The bad news keeps on coming…

Here’s a sobering bullet that I read on the “Seeking Alpha” news feed:

•Home prices spiral. U.S. home prices fell the most in at least 17 years and are under continued downward pressure from the highest foreclosure rate on record. According to Federal Housing Finance Agency data released yesterday, home prices are down 5.9% from the previous year while Q3 foreclosures rose 71% from the previous year. Every quarter another 250,000 houses enter foreclosure, with each foreclosure pulling down the value of nearby homes by a total of $220K.

And sadly foreclosures are even up in the Berkshires. As a seller, you must be cognizant of this information. As a buyer with good credit and cash – what an opportunity!! Stay tuned as this marketplace continues to unfold. I am now calling it a rolling crash as it’s been coming for months and may continue for months.

Credit Freeze-Credit Thaw and the Yo-Yo Stock Market

I was re-reading my blog entries from last winter and spring and boy did I call it. We are in a recession – gee what a surprise!!

But it’s not a garden variety recession – it’s one caused by the biggest credit bubble in history and the consumer is not likely to buy the US out of the recession any time soon. The consumer was also lured into cheap credit both taking equity out of their houses to spend beyond their means and amassing huge balances on their credit cards. So not only do the banks,hedge funds and corporation have to de-lever BUT so do the consumers. This is bad and good. Bad because there is no quick fix and we are likely to be stuck in a recession for a good year or so. The good news is we may become SAVERS!! And saving is a good thing!! It keeps money in the banking system, it takes the burden off of our children’s futures and it helps avoid the types of problems we now face.

So, the US government has helped thaw the credit markets and lending is beginning to happen again but the Stock Market is behaving like a yo-yo, not even a roller-coaster. I think it’s because there is uncertainty about the magnitude of the recession, uncertainty about the outcome of the election and uncertainty over the future of the US capitalist system. We have never experienced the Fed as the lender of first resort – is it a bailout or a movement toward socialism?? I wish I knew. I am however an optimist and I believe we will work things out and happy days will be here again.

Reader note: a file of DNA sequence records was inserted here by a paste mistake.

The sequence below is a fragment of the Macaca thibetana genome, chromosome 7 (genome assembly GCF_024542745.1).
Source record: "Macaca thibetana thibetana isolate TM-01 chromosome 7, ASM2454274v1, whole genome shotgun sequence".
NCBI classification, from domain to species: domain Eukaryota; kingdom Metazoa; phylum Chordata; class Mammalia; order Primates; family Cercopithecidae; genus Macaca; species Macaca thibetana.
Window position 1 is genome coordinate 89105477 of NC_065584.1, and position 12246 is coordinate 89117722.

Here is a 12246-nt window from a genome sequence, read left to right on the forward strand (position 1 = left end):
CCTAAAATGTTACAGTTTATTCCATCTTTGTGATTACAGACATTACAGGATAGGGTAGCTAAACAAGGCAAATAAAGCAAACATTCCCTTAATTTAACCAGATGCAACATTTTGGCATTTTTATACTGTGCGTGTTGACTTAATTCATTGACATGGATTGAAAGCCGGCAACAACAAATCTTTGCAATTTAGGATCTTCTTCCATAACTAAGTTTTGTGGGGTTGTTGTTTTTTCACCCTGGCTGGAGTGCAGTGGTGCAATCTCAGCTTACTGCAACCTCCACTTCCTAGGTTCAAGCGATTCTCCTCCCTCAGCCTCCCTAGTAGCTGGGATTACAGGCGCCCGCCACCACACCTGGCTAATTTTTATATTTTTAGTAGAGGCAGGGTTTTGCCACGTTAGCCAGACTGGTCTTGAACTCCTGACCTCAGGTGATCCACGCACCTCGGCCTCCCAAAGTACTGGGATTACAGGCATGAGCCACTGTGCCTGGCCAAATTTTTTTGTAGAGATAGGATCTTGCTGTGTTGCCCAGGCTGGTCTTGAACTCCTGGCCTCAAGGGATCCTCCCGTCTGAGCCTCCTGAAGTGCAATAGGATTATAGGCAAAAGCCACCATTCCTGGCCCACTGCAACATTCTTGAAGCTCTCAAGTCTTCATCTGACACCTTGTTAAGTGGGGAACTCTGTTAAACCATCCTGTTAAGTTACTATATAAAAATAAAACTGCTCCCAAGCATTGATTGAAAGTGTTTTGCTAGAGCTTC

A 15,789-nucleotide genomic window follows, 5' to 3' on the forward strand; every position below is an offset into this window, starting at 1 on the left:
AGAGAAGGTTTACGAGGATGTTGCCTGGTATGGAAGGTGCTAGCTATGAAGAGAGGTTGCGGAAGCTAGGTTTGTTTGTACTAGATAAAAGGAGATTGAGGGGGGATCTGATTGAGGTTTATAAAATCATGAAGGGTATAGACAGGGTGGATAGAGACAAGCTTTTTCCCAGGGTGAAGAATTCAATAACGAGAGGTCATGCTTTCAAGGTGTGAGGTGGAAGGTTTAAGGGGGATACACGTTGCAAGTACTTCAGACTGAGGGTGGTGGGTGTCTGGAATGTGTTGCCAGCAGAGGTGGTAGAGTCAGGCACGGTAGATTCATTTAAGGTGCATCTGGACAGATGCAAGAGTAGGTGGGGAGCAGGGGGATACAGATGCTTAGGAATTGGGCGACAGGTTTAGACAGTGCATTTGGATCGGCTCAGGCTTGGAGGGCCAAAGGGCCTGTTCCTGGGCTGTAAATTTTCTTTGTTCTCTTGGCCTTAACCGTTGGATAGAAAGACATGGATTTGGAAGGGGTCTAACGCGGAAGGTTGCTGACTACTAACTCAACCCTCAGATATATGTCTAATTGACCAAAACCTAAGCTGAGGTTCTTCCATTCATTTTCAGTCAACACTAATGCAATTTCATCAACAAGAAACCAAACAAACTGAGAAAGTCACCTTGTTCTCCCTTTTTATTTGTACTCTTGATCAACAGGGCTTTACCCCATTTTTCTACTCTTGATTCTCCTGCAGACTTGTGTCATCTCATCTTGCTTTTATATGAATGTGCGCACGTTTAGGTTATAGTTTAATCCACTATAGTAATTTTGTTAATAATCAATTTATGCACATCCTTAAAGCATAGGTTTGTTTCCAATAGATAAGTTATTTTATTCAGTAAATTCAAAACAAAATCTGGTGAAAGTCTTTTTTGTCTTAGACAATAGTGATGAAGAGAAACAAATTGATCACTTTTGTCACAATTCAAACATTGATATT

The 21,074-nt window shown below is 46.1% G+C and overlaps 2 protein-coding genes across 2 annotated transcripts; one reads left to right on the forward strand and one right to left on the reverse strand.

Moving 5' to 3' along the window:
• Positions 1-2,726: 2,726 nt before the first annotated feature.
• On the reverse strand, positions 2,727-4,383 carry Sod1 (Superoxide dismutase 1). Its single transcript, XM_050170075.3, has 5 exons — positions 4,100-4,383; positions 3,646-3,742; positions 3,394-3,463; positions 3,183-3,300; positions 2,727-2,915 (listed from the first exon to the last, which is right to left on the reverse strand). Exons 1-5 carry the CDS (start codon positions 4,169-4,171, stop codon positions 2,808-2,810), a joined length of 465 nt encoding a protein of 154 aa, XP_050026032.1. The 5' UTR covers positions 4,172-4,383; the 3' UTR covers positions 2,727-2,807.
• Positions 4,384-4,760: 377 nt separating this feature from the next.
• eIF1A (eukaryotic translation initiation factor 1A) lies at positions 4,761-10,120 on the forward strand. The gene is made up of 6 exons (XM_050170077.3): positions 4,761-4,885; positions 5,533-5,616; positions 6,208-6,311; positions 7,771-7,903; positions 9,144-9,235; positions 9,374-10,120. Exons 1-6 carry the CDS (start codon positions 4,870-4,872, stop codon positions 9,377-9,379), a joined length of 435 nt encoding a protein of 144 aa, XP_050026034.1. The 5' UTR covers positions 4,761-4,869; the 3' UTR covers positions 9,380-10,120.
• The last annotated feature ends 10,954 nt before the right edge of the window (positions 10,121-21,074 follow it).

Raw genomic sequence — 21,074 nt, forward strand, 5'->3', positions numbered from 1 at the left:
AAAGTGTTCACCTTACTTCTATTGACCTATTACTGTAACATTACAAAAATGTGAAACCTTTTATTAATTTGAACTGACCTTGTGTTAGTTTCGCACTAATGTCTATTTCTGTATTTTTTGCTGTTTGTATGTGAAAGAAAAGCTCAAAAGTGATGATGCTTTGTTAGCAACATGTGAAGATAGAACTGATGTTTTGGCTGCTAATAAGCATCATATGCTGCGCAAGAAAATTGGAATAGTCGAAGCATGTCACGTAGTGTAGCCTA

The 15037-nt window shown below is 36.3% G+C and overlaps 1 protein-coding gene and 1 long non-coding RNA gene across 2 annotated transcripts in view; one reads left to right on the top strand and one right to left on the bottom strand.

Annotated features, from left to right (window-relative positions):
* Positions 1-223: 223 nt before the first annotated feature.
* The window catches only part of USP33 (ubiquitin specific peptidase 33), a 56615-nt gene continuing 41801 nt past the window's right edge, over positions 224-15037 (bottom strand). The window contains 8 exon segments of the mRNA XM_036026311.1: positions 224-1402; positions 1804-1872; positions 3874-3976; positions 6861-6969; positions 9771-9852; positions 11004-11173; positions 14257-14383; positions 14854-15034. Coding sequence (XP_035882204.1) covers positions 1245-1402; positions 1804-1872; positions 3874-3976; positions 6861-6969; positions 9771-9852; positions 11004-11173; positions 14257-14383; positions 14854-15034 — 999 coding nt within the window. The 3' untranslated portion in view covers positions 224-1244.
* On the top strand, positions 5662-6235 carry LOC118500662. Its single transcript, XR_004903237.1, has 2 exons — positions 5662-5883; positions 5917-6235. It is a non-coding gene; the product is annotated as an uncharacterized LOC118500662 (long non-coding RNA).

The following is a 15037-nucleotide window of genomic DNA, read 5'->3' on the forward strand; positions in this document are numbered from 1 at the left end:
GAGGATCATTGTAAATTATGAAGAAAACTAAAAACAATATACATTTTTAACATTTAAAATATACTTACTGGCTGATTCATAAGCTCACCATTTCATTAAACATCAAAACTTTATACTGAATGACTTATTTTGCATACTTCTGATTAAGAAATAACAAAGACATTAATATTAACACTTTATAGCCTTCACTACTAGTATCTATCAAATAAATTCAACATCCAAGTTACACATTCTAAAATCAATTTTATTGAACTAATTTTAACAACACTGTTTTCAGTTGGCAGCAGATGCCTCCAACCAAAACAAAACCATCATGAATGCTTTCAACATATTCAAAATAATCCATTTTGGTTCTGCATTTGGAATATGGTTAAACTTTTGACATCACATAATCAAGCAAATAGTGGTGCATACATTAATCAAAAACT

Noticeably Silent and happy to be in the Berkshires

Hello friends. Where have I been during this mess? For one, I’ve been staying calm and remaining very focused and working very hard. The pundits are working 24/7, the central bankers are wringing their hands, and Iceland (yes the Country) has declared bankruptcy. What happened? Everyone was drunk on the excess of extremely loose credit and no amount of aspirin is curing the headeache and the puking.

And then I open the local paper, the Berkshire Eagle, and as clear as day Greylock Federal Credit Union has advertised on an entire page – “We have $100 million to lend” – They are solvent and thriving!! Wow – this local thing really does make sense – they didn’t sell their mortgages, loaned money in a market they understand and are happy to loan money to people they know. Seems so simple.

So as the world financial markets spin out of control, the Berkshires seems to function in its own orb. I hope it continues.

Pricing Strategy to Sell Your Property

Last week I cut out a piece from the Wall Street Journal titled “Get Real With Your House Price” and of course because it caught my eye, I wanted to share it. For a long time I have felt like a salmon swimming up stream when discussing pricing with sellers in this market. My advice is: “How you price your property is how the marketplace perceives your desire to sell it.”